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Carbon Emissions: What is Net Zero?

3 June 2020

Bethan Stones headshot

Bethan Stones

Group Marketing Manager

Cura Terrae
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This time last year the UK became the first major global economy in the world to commit to ending its contribution to climate change by 2050 (UK Gov, 2019). The legally binding target requires the nation to bring all its greenhouse gas emissions to net zero from a 1990 baseline, which the Committee on Climate Change (CCC) has concluded would keep the UK in line with its 2 degree 2016 Paris Agreement commitment (IFG, 2020). But what does net zero actually mean? How is this goal likely to be achieved? And what does this target mean for business? This blog series will answer these key questions and explore best practice for corporate carbon emission reporting and offsetting.

What is Net Zero?

‘Net zero’ refers to achieving a balance between the total emissions put into the atmosphere and those removed. The term contrasts with a ‘Gross Zero’ target, which would aim to reduce all emissions to zero, with no allowance for carbon removal.

It is argued that a net zero target is much more realistic as it allows for residual emissions that are difficult or costly to reduce from carbon intensive industries such as aviation, agriculture and manufacturing. In a net zero scenario the residual emissions from these sectors are permitted, provided that the emissions are offset by ensuring their removal from the atmosphere.

Carbon Capture and Storage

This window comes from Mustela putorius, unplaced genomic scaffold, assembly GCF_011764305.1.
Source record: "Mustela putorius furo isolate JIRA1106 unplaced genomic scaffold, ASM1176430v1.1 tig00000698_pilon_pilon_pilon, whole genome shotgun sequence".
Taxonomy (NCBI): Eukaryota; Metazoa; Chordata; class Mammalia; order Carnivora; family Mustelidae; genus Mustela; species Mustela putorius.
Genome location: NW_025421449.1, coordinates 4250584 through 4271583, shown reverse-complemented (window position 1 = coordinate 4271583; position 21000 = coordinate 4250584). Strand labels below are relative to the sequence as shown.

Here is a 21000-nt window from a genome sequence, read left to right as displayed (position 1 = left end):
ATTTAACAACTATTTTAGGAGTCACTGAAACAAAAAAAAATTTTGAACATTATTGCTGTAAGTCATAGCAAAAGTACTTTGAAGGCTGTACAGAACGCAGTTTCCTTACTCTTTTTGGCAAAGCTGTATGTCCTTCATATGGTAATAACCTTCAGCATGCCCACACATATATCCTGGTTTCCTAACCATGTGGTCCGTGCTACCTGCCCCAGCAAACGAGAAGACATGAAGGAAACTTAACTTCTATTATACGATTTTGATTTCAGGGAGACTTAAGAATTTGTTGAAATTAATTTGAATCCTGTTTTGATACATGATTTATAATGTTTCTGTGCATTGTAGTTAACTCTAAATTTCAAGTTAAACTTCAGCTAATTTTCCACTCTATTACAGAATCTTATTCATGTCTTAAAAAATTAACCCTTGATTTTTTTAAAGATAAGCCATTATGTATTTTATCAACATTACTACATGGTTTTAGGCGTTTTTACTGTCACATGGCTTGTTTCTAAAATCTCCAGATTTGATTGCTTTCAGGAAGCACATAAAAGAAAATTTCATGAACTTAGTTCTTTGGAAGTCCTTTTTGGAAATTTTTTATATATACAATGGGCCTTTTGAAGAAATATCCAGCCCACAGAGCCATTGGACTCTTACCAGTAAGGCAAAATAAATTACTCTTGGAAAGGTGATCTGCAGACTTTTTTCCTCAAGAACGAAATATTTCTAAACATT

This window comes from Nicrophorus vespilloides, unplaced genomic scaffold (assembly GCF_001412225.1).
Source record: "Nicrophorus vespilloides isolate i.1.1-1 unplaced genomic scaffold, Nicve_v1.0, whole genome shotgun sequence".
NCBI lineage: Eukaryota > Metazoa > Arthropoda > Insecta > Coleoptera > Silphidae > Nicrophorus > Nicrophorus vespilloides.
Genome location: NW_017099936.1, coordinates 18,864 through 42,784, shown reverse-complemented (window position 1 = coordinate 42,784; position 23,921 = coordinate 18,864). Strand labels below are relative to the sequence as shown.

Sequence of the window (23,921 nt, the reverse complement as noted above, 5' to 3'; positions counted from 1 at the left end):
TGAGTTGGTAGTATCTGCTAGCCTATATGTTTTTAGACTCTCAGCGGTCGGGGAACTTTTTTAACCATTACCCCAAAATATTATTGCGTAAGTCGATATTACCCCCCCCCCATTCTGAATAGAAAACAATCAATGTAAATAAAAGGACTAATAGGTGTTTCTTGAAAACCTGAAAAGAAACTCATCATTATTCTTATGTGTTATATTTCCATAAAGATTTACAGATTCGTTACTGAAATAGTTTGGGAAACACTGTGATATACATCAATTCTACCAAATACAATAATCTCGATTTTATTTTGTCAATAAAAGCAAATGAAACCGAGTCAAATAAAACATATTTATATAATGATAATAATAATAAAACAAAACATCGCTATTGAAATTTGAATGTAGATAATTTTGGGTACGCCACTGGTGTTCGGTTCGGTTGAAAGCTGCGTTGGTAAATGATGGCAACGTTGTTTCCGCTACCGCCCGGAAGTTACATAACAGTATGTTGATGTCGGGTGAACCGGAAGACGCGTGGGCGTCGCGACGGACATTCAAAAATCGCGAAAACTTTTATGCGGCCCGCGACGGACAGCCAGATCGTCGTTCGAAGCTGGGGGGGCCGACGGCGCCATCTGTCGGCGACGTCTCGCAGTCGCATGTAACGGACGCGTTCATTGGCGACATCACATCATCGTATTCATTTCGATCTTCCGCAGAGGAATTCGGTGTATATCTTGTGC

Carbon removal can be achieved in a variety of ways, either by taking advantage of natural processes or emerging carbon capture and storage (CCS) technologies. A well-known example of natural carbon removal is large-scale tree planting, as trees absorb CO2 in the atmosphere through photosynthesis. If managed correctly, the introduction of new trees can also deliver biodiversity benefits, and the approach is relatively inexpensive to implement. Afforestation (planting new forests) and reforestation are popular approaches for these reasons.

Examples of engineered CCS include Direct Air Capture and Carbon Storage (DACCS) technologies, which can filter carbon out of the air and store it, and Bioenergy with Carbon Capture and Storage (BECCS), where the resulting CO2 from biomass fuel production is captured and stored underground. While there is some emerging evidence to suggest that these technologies will have a significant impact on reducing global carbon emissions, the equipment is large, expensive and uses a lot of energy to operate, which significantly reduces their net carbon removal potential and large scale viability (EASAC, 2018).

Journey to Net Zero

Due to the demands of Brexit and COVID-19 disruption, it is fair to say that there has been limited activity following the 2050 target declaration. The CCC has also cast doubts on meeting the net zero target, revealing in their most recent progress report that the UK currently falls well short of the reductions required to achieve net zero by 2050. They emphasise that the new target is only possible if clear, stable and well-designed policies to reduce emissions further are introduced without delay. The independent body also considers CCS as a necessity, not an option, which requires significant investment to meet the ambitious target (CCC, 2019).

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